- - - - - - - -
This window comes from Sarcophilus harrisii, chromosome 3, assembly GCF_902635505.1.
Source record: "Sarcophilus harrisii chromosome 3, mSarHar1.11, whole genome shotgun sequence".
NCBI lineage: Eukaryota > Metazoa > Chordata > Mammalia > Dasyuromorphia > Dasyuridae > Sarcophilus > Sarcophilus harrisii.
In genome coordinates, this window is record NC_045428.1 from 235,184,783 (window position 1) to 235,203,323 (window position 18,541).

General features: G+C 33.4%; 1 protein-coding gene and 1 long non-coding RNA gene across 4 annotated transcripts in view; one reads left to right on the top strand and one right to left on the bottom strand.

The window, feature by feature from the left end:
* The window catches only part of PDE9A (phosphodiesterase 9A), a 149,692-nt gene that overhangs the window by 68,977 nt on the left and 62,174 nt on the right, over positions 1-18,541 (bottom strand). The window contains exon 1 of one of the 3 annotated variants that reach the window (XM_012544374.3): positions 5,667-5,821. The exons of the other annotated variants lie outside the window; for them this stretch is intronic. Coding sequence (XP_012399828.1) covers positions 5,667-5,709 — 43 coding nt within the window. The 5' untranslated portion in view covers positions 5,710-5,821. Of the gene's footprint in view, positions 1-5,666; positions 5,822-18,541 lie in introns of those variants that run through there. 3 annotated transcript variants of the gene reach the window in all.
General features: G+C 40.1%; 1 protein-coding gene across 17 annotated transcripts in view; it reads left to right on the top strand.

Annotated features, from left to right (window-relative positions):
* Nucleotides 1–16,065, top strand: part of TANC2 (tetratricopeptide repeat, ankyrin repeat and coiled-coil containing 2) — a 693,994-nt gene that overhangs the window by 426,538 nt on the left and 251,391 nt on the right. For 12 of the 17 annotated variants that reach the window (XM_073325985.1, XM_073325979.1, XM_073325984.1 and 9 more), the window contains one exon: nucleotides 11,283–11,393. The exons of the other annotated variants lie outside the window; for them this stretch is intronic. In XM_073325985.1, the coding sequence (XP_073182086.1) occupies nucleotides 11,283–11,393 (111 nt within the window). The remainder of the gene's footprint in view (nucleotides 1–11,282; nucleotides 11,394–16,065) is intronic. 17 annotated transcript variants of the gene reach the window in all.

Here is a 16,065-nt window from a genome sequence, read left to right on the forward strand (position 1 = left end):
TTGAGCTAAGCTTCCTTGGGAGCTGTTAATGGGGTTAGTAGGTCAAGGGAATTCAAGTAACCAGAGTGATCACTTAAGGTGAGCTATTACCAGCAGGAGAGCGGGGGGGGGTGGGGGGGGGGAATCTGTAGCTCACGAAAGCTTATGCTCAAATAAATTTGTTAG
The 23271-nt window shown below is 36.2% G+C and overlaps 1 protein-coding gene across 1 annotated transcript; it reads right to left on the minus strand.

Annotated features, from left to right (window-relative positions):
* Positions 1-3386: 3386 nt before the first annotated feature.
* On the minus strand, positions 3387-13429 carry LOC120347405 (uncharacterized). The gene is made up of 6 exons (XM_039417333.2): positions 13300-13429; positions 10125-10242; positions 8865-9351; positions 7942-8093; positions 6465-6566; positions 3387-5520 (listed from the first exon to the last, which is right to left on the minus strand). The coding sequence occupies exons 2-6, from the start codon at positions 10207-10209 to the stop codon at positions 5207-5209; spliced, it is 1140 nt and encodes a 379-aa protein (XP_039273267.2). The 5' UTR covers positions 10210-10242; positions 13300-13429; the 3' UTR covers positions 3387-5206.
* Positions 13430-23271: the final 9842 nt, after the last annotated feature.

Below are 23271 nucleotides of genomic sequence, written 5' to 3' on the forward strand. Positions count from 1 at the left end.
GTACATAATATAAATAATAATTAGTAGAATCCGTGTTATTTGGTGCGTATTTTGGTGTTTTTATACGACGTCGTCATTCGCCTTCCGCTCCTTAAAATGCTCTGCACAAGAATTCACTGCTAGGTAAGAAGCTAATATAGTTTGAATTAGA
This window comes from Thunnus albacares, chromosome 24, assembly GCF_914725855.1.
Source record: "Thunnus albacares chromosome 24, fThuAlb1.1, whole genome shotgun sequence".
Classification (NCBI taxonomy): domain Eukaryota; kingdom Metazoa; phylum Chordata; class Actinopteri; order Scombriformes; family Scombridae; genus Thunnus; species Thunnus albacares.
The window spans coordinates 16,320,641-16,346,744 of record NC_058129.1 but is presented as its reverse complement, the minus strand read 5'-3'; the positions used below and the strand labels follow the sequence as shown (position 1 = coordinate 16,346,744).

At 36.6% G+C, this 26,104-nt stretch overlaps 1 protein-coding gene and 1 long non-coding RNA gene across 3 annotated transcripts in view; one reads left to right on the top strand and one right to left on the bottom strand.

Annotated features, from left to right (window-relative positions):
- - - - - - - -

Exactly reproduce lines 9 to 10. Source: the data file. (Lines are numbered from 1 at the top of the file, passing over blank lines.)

Annotated features, from left to right (window-relative positions):
* Nucleotides 1–16,065, top strand: part of TANC2 (tetratricopeptide repeat, ankyrin repeat and coiled-coil containing 2) — a 693,994-nt gene that overhangs the window by 426,538 nt on the left and 251,391 nt on the right. For 12 of the 17 annotated variants that reach the window (XM_073325985.1, XM_073325979.1, XM_073325984.1 and 9 more), the window contains one exon: nucleotides 11,283–11,393. The exons of the other annotated variants lie outside the window; for them this stretch is intronic. In XM_073325985.1, the coding sequence (XP_073182086.1) occupies nucleotides 11,283–11,393 (111 nt within the window). The remainder of the gene's footprint in view (nucleotides 1–11,282; nucleotides 11,394–16,065) is intronic. 17 annotated transcript variants of the gene reach the window in all.